Since the 4-1 home loss to Celtic, Heart of Midlothian head coach Steven Naismith has opted for a back three, moving away from his preference of a four-man backline. It has brought positive results. The team have won their last three league games, while they were close to earning a result at Ibrox. The only real disappointment was the loss in the Viaplay Cup semi-final to Rangers.

In the weekend's victory over St Johnstone there were some issues with the balance of the set-up with a lack of pace and direct running in the final third as Alan Forrest was unable to get the better of Luke Robinson, Saints' aggressive wing-back. 

Naismith is blessed with a number of players who are flexible to play different positions in different systems and will have an abundance of possibilities once Craig Halkett, Nathaniel Atkinson and Barrie McKay return from injury.

With three big games in the space of a week coming up, writers James Cairney and Joel Sked discuss the merits of the two most common systems used by Hearts this season.

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The back three - James Cairney

It wasn’t until September’s trip to Dingwall that Naismith decided to deploy his 3-5-2 formation from the start in league business. Hearts would finish the afternoon with three points in the bag and a clean sheet to boot, with substitutes Alex Lowry and Alan Forrest combining for the only goal of the game during the second half. It was a match where Hearts successfully kept their opponents at an arm’s length as County were restricted to few clear-cut opportunities, but one where Naismith’s side could be accused of toiling a little in the final third. Hearts controlled the ball and were worthy winners in the end, but it took them a while to break their opponents down and find a way through.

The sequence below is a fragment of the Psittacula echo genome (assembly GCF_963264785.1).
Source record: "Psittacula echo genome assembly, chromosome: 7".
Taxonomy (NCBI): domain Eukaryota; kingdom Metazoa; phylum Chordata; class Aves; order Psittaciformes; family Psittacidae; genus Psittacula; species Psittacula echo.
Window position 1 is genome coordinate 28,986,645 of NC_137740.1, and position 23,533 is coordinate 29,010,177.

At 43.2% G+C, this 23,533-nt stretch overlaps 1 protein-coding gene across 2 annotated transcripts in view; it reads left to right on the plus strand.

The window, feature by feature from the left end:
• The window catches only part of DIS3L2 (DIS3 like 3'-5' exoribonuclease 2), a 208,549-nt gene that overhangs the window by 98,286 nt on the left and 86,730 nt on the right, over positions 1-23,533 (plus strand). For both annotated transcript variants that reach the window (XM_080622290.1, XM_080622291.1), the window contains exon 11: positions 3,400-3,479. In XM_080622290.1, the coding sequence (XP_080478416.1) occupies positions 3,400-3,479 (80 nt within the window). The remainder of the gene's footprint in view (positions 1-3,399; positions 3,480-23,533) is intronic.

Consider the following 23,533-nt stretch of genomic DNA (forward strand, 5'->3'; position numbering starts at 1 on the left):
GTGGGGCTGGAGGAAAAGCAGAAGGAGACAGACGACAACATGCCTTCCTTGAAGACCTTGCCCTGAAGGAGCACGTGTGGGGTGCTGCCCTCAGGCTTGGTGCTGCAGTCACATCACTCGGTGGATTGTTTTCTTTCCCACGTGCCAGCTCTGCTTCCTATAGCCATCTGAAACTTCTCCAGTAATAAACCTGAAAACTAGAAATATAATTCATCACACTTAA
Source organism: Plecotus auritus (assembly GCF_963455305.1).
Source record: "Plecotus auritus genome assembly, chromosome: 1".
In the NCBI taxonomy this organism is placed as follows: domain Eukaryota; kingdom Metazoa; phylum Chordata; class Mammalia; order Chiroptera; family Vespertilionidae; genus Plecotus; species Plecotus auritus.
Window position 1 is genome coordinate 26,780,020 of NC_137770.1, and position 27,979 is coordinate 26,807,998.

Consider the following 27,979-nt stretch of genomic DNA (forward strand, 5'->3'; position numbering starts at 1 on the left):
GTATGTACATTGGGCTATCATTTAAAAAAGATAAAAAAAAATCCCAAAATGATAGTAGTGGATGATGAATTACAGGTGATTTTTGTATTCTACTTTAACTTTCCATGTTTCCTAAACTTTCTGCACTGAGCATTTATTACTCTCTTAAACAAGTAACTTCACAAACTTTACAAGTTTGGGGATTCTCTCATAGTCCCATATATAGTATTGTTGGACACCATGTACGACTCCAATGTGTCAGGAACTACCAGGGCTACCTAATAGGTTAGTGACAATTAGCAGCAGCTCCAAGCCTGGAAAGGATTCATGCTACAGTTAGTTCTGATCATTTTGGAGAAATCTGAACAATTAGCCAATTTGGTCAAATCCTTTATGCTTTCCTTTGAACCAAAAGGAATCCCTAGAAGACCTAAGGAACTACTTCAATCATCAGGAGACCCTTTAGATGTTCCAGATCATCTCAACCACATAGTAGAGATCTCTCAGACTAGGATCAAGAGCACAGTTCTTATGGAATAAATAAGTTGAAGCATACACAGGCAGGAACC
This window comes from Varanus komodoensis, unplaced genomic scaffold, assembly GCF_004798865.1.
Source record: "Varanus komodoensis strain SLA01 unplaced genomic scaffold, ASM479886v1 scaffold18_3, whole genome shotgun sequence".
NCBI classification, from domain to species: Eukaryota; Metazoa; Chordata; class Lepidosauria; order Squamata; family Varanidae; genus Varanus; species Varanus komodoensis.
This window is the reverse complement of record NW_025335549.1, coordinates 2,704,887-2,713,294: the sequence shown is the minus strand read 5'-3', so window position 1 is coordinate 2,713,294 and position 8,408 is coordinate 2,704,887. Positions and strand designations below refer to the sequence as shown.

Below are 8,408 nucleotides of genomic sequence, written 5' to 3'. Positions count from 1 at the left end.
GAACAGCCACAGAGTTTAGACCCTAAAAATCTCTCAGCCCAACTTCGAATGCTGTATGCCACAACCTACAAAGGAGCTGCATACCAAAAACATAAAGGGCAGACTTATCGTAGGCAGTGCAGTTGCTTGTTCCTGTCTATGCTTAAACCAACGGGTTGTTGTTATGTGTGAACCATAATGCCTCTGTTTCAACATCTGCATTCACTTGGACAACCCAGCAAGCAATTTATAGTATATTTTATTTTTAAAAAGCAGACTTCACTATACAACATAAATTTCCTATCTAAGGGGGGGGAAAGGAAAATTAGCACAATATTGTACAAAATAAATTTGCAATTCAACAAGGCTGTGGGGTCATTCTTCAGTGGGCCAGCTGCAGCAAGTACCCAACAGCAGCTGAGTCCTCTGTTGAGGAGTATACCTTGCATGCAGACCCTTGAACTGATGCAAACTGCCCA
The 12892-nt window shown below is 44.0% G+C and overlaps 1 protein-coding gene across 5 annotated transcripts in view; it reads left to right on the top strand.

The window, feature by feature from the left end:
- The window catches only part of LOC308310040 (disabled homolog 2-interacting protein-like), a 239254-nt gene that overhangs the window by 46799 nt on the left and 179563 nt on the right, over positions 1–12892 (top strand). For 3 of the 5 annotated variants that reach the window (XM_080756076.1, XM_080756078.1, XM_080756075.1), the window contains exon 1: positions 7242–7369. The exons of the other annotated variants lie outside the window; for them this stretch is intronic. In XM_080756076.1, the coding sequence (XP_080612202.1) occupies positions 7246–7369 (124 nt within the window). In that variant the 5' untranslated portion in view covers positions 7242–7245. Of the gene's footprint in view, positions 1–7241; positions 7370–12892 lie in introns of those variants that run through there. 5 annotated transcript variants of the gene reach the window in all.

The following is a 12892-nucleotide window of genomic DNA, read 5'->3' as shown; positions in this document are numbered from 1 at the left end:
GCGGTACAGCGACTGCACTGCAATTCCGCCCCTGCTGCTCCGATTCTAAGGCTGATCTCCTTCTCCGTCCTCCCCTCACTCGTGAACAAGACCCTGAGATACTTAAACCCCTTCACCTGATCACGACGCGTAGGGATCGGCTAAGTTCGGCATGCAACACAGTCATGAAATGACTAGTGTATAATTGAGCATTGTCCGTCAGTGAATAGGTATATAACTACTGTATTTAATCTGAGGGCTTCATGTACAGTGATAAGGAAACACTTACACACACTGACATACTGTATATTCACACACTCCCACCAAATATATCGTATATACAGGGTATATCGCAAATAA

That has largely remained the case since the system became a far more regular fixture in recent weeks.

The positives

Let’s start with the most obvious point: having an extra defender on the park helps to tighten things up at the back. Their mere presence alone congests the pitch and makes it more difficult for the opposition to find gaps, and relieves some of the responsibility placed on their fellow centre-backs’ shoulders. 

Kye Rowles has been one of the biggest beneficiaries of the change in shape. On the ball, he is generally afforded more time and has plenty of short, simple passing options available to him. Off of it, he knows he has Frankie Kent sweeping up behind him if he comes off second-best in any defensive duels. 

The extra man at centre-back makes it hard for opponents to attack Hearts in central areas, while Beni Baningime’s presence at No.6 adds to that difficulty. The 24-year-old isn’t a natural ball-winner but being able to press the man in possession with a three-man safety net behind him has made Hearts very solid in this part of the pitch. 

Baningime’s willingness to receive the ball and keep it moving is also vital to the team’s build-up play, adding a layer of control that we have rarely seen with the 4-2-3-1. The back three also suits Alex Cochrane, providing the Englishman with more license to get into the final third where he can often be effective. Alex Lowry, too, is given space to play within this system – something that is crucial to getting the best out of the on-loan playmaker